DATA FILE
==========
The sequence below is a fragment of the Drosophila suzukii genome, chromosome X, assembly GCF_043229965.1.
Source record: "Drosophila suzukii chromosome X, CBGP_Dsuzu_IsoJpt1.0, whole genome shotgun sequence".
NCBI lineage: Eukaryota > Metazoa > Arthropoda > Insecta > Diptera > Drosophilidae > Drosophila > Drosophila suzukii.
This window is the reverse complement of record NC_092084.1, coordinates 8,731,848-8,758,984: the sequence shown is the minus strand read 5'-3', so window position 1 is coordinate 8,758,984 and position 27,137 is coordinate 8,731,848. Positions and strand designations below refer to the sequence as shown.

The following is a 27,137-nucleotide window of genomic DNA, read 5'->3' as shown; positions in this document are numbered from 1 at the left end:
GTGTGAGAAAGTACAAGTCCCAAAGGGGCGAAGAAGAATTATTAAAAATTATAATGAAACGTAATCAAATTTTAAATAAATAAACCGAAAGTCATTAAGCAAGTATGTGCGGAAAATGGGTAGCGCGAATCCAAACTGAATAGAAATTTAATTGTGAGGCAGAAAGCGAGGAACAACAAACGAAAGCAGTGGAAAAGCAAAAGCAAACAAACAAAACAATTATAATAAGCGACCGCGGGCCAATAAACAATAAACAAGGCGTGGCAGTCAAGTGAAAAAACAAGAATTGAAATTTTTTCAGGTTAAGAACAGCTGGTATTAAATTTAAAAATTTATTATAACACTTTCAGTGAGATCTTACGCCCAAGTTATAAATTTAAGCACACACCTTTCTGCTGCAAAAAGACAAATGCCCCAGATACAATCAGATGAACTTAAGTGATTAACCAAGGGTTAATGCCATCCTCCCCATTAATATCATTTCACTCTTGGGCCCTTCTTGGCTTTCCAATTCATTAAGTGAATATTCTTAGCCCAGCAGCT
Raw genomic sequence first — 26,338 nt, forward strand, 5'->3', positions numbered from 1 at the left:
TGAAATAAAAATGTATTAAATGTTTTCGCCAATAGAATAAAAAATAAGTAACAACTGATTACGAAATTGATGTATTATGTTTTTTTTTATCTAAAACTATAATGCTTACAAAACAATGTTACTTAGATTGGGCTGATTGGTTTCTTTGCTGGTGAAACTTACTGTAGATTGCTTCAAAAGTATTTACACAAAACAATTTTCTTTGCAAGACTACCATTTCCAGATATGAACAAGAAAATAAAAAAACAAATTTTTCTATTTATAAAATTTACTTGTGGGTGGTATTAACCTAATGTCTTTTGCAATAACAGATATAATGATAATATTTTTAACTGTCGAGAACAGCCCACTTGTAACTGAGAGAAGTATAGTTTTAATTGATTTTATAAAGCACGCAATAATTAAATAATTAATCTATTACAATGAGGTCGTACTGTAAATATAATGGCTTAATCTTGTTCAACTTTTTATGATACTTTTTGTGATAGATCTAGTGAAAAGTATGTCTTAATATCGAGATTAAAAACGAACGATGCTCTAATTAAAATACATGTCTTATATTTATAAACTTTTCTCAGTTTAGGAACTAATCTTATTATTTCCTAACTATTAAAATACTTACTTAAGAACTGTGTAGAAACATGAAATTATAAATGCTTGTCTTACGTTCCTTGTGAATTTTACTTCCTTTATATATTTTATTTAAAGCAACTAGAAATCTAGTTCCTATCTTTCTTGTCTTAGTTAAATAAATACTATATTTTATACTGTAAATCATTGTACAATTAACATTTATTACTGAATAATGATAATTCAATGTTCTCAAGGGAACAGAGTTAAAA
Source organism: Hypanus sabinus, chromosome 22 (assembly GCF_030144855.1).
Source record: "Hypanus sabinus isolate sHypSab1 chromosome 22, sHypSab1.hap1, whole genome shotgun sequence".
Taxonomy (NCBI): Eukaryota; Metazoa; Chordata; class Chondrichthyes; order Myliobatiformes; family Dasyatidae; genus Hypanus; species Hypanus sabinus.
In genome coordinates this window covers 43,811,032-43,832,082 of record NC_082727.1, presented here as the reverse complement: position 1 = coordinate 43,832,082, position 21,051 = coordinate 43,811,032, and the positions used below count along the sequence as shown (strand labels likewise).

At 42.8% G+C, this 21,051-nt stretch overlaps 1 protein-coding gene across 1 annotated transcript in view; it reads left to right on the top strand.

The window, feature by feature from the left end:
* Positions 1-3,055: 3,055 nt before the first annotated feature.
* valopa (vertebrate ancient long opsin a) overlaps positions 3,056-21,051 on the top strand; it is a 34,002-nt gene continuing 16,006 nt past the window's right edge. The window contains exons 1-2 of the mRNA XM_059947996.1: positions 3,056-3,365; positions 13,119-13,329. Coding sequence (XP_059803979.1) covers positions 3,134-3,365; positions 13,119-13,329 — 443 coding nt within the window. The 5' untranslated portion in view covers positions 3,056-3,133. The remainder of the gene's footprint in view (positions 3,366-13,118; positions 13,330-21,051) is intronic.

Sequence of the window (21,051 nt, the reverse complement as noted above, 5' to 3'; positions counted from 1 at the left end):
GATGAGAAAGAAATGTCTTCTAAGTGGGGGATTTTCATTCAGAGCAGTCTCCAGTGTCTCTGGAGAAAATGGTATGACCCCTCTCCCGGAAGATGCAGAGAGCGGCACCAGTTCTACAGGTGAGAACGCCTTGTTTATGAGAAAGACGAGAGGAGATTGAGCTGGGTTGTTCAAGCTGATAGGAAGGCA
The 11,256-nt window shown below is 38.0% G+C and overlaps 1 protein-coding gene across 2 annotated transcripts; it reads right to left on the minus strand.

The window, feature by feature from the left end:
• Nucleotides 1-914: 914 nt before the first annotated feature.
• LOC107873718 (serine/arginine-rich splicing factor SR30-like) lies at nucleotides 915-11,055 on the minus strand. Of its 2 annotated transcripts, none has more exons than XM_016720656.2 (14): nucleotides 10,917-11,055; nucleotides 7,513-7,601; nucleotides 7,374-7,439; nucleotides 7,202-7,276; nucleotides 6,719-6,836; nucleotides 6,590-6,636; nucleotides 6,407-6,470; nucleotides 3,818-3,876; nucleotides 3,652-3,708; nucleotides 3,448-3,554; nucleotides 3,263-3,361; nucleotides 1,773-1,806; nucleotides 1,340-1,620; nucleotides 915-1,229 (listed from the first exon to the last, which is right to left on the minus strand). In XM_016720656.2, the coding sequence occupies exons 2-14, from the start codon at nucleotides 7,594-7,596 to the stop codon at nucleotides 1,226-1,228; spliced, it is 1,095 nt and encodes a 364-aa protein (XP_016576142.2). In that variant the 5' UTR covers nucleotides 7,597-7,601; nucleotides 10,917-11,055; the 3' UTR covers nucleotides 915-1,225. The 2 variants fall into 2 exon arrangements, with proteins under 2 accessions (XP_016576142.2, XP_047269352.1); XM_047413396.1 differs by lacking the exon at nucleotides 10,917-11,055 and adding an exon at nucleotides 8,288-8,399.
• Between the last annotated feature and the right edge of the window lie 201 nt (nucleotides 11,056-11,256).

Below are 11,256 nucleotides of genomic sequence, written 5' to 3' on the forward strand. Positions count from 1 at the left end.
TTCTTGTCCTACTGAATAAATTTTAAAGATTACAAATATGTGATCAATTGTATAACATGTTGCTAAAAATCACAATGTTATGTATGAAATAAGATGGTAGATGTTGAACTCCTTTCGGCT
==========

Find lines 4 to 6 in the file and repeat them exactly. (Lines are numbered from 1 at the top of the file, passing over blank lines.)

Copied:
This window is the reverse complement of record NC_092084.1, coordinates 8,731,848-8,758,984: the sequence shown is the minus strand read 5'-3', so window position 1 is coordinate 8,758,984 and position 27,137 is coordinate 8,731,848. Positions and strand designations below refer to the sequence as shown.

The following is a 27,137-nucleotide window of genomic DNA, read 5'->3' as shown; positions in this document are numbered from 1 at the left end:
GTGTGAGAAAGTACAAGTCCCAAAGGGGCGAAGAAGAATTATTAAAAATTATAATGAAACGTAATCAAATTTTAAATAAATAAACCGAAAGTCATTAAGCAAGTATGTGCGGAAAATGGGTAGCGCGAATCCAAACTGAATAGAAATTTAATTGTGAGGCAGAAAGCGAGGAACAACAAACGAAAGCAGTGGAAAAGCAAAAGCAAACAAACAAAACAATTATAATAAGCGACCGCGGGCCAATAAACAATAAACAAGGCGTGGCAGTCAAGTGAAAAAACAAGAATTGAAATTTTTTCAGGTTAAGAACAGCTGGTATTAAATTTAAAAATTTATTATAACACTTTCAGTGAGATCTTACGCCCAAGTTATAAATTTAAGCACACACCTTTCTGCTGCAAAAAGACAAATGCCCCAGATACAATCAGATGAACTTAAGTGATTAACCAAGGGTTAATGCCATCCTCCCCATTAATATCATTTCACTCTTGGGCCCTTCTTGGCTTTCCAATTCATTAAGTGAATATTCTTAGCCCAGCAGCT